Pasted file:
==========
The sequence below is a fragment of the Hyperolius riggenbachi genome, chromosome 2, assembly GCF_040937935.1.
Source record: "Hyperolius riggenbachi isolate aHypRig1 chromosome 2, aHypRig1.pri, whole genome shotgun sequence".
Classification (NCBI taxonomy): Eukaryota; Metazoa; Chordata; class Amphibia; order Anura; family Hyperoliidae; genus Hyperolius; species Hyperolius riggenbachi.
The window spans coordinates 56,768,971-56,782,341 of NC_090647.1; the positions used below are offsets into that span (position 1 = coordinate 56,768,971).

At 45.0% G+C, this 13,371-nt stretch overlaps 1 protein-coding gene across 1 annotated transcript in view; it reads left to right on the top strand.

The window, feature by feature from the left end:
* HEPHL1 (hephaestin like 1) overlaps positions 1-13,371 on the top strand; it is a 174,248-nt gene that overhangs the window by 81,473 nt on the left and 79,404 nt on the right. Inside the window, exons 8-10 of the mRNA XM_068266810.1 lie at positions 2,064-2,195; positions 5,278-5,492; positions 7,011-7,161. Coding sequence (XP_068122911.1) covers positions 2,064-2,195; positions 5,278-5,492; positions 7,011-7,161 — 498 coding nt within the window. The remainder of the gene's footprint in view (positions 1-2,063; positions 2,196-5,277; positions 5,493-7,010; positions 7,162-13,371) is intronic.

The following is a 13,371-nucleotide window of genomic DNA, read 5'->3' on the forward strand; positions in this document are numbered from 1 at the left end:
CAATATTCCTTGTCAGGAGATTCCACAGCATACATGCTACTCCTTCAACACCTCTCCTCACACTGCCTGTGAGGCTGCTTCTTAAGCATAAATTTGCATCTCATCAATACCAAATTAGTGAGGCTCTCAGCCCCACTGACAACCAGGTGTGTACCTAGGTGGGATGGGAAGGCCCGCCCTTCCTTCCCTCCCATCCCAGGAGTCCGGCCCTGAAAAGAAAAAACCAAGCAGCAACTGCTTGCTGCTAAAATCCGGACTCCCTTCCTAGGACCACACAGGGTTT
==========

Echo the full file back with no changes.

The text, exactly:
The sequence below is a fragment of the Hyperolius riggenbachi genome, chromosome 2, assembly GCF_040937935.1.
Source record: "Hyperolius riggenbachi isolate aHypRig1 chromosome 2, aHypRig1.pri, whole genome shotgun sequence".
Classification (NCBI taxonomy): Eukaryota; Metazoa; Chordata; class Amphibia; order Anura; family Hyperoliidae; genus Hyperolius; species Hyperolius riggenbachi.
The window spans coordinates 56,768,971-56,782,341 of NC_090647.1; the positions used below are offsets into that span (position 1 = coordinate 56,768,971).

At 45.0% G+C, this 13,371-nt stretch overlaps 1 protein-coding gene across 1 annotated transcript in view; it reads left to right on the top strand.

The window, feature by feature from the left end:
* HEPHL1 (hephaestin like 1) overlaps positions 1-13,371 on the top strand; it is a 174,248-nt gene that overhangs the window by 81,473 nt on the left and 79,404 nt on the right. Inside the window, exons 8-10 of the mRNA XM_068266810.1 lie at positions 2,064-2,195; positions 5,278-5,492; positions 7,011-7,161. Coding sequence (XP_068122911.1) covers positions 2,064-2,195; positions 5,278-5,492; positions 7,011-7,161 — 498 coding nt within the window. The remainder of the gene's footprint in view (positions 1-2,063; positions 2,196-5,277; positions 5,493-7,010; positions 7,162-13,371) is intronic.

The following is a 13,371-nucleotide window of genomic DNA, read 5'->3' on the forward strand; positions in this document are numbered from 1 at the left end:
CAATATTCCTTGTCAGGAGATTCCACAGCATACATGCTACTCCTTCAACACCTCTCCTCACACTGCCTGTGAGGCTGCTTCTTAAGCATAAATTTGCATCTCATCAATACCAAATTAGTGAGGCTCTCAGCCCCACTGACAACCAGGTGTGTACCTAGGTGGGATGGGAAGGCCCGCCCTTCCTTCCCTCCCATCCCAGGAGTCCGGCCCTGAAAAGAAAAAACCAAGCAGCAACTGCTTGCTGCTAAAATCCGGACTCCCTTCCTAGGACCACACAGGGTTT